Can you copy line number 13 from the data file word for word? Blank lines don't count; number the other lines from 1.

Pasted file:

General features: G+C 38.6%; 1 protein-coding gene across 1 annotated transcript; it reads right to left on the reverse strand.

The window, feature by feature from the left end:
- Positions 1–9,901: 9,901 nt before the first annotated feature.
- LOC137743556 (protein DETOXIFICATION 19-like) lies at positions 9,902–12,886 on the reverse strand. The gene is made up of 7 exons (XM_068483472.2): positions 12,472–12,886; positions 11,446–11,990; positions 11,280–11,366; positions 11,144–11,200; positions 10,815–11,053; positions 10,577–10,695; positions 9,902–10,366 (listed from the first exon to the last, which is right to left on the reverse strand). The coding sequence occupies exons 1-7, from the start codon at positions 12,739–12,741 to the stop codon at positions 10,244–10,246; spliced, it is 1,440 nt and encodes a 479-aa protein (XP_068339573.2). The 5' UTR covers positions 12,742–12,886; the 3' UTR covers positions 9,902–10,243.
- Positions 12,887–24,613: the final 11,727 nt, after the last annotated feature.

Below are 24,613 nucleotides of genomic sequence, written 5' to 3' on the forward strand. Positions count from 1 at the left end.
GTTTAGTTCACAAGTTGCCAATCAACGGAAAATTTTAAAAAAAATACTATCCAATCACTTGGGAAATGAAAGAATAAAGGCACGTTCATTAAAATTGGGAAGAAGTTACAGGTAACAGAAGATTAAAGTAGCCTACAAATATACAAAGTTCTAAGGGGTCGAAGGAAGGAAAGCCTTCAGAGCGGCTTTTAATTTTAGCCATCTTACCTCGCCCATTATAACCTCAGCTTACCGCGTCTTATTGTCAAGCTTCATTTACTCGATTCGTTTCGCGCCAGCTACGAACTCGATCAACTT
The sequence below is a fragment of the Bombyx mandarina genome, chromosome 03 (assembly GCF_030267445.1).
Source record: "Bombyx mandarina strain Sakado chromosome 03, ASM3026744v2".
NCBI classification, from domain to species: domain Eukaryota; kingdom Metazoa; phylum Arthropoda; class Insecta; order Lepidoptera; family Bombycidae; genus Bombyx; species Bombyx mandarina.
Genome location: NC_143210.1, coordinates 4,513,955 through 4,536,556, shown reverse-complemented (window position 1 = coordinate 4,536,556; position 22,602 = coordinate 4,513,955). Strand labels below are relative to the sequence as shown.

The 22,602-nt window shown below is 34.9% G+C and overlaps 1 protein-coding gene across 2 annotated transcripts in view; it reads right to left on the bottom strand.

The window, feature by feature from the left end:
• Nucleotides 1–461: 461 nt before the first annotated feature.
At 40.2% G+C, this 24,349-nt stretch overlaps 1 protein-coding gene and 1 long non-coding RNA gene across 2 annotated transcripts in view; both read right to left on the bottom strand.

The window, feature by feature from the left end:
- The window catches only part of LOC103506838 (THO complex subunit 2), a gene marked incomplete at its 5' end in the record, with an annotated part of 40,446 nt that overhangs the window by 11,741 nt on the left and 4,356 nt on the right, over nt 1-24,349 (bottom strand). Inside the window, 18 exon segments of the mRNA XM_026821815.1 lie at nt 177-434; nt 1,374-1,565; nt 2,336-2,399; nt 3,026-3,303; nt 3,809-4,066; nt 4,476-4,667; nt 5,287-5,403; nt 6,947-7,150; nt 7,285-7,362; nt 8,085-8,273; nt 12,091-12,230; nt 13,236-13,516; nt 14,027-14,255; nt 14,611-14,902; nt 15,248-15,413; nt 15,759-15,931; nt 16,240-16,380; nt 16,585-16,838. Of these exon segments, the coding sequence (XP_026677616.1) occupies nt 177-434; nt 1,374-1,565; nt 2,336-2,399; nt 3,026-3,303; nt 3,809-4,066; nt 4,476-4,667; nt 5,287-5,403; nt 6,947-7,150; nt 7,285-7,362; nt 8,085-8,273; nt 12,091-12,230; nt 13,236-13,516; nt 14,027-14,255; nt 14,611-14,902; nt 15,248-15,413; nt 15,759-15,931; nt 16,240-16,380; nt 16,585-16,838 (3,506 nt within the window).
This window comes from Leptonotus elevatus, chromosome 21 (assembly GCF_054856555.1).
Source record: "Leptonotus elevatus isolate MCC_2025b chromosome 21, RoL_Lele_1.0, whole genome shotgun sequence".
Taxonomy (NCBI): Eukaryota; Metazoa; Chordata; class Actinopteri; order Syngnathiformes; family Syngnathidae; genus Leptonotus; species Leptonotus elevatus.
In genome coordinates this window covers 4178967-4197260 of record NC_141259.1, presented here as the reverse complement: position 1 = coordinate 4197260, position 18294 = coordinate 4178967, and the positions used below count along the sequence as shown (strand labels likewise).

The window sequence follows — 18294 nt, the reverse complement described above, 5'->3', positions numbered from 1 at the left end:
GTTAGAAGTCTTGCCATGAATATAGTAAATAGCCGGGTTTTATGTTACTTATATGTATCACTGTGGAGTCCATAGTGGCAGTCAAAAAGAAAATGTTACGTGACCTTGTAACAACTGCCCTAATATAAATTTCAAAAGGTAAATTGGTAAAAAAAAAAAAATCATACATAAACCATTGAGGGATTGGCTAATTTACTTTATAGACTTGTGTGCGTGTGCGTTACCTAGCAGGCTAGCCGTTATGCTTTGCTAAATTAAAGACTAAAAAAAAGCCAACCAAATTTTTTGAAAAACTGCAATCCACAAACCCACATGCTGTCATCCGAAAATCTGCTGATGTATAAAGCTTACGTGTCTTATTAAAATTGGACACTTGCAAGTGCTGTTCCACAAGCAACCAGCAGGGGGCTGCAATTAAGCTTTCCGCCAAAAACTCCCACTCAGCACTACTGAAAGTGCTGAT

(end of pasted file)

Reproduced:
The window, feature by feature from the left end: